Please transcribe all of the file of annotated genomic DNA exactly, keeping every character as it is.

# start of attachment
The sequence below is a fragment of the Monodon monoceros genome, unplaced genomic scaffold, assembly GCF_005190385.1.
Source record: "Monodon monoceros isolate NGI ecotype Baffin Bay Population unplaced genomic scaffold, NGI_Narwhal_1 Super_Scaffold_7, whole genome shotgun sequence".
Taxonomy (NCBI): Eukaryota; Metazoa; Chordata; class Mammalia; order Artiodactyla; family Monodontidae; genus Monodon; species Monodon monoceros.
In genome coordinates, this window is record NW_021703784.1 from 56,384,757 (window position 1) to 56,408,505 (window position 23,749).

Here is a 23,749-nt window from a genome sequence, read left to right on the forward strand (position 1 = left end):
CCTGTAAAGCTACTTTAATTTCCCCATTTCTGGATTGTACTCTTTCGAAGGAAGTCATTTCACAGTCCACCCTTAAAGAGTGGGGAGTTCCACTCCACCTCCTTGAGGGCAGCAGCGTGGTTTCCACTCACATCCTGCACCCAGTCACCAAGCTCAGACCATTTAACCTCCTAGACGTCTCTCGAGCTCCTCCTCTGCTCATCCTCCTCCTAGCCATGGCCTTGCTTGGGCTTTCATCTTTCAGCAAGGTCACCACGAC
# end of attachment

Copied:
The sequence below is a fragment of the Monodon monoceros genome, unplaced genomic scaffold, assembly GCF_005190385.1.
Source record: "Monodon monoceros isolate NGI ecotype Baffin Bay Population unplaced genomic scaffold, NGI_Narwhal_1 Super_Scaffold_7, whole genome shotgun sequence".
Taxonomy (NCBI): Eukaryota; Metazoa; Chordata; class Mammalia; order Artiodactyla; family Monodontidae; genus Monodon; species Monodon monoceros.
In genome coordinates, this window is record NW_021703784.1 from 56,384,757 (window position 1) to 56,408,505 (window position 23,749).

Here is a 23,749-nt window from a genome sequence, read left to right on the forward strand (position 1 = left end):
CCTGTAAAGCTACTTTAATTTCCCCATTTCTGGATTGTACTCTTTCGAAGGAAGTCATTTCACAGTCCACCCTTAAAGAGTGGGGAGTTCCACTCCACCTCCTTGAGGGCAGCAGCGTGGTTTCCACTCACATCCTGCACCCAGTCACCAAGCTCAGACCATTTAACCTCCTAGACGTCTCTCGAGCTCCTCCTCTGCTCATCCTCCTCCTAGCCATGGCCTTGCTTGGGCTTTCATCTTTCAGCAAGGTCACCACGAC